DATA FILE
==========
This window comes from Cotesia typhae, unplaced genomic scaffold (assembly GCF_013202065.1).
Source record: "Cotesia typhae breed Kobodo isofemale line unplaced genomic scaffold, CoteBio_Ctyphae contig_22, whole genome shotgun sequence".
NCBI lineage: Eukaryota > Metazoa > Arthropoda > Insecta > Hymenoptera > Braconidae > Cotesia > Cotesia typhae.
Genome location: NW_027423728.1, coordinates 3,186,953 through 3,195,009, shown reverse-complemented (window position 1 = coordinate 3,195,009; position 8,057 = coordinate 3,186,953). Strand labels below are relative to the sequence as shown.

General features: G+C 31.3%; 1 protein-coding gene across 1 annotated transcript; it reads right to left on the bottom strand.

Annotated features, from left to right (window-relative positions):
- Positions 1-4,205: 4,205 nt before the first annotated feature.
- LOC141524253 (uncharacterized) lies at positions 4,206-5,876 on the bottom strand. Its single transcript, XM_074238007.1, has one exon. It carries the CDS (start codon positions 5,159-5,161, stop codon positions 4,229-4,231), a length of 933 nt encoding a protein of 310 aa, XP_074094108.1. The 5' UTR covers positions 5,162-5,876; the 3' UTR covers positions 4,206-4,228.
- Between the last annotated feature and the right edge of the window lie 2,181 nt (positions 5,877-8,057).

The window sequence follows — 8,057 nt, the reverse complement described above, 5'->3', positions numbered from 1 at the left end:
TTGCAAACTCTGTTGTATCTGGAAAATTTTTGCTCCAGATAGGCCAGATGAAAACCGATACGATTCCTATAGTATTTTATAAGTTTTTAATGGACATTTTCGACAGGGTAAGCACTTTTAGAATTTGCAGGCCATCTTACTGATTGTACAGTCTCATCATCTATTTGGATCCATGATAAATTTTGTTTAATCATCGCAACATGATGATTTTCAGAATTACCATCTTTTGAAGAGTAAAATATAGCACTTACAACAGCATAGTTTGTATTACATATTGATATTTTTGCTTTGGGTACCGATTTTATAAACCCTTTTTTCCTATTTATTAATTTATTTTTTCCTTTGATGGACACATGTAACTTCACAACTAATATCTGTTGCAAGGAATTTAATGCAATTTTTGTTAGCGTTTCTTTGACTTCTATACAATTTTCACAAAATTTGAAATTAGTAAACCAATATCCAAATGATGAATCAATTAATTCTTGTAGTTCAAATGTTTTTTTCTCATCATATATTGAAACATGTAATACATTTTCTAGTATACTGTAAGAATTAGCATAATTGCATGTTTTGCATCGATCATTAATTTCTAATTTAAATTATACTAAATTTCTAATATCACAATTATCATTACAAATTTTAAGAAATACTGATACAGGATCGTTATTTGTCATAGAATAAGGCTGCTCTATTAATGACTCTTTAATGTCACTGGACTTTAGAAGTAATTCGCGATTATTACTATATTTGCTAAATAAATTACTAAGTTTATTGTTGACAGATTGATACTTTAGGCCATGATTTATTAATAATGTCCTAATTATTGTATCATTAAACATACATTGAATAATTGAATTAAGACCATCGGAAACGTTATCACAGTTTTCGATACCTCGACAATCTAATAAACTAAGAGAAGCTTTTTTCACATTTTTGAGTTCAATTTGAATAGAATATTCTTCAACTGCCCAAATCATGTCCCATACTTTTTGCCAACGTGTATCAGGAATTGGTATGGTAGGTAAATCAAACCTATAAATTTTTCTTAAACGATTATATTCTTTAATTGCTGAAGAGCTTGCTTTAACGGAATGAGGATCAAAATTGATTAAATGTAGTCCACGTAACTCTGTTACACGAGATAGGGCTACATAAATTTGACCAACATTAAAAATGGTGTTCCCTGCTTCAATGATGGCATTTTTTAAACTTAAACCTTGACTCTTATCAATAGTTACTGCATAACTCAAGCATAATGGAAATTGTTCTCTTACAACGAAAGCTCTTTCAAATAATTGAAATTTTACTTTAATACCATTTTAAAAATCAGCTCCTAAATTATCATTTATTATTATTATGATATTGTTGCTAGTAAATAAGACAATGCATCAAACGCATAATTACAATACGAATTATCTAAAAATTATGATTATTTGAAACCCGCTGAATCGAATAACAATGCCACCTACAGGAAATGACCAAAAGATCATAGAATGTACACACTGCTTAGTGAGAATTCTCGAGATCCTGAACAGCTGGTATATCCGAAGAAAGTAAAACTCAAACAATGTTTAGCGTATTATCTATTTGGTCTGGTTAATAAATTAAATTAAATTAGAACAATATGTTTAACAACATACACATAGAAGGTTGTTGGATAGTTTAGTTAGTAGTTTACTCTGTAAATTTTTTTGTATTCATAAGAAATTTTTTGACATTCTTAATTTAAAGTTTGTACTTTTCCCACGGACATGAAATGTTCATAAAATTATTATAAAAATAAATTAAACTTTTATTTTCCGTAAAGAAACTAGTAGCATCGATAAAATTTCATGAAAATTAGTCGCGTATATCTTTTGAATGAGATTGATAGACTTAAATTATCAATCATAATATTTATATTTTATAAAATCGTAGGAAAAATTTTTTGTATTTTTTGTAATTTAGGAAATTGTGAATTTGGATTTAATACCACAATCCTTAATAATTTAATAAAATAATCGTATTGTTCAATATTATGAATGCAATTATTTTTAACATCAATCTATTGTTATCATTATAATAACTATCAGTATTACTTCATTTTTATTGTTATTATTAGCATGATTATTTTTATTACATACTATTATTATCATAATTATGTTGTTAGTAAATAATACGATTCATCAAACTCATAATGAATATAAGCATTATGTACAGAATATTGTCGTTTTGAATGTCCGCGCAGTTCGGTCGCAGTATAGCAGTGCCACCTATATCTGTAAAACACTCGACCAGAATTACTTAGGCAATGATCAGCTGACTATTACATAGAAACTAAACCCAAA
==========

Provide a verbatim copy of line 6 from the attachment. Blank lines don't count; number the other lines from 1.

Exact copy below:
Annotated features, from left to right (window-relative positions):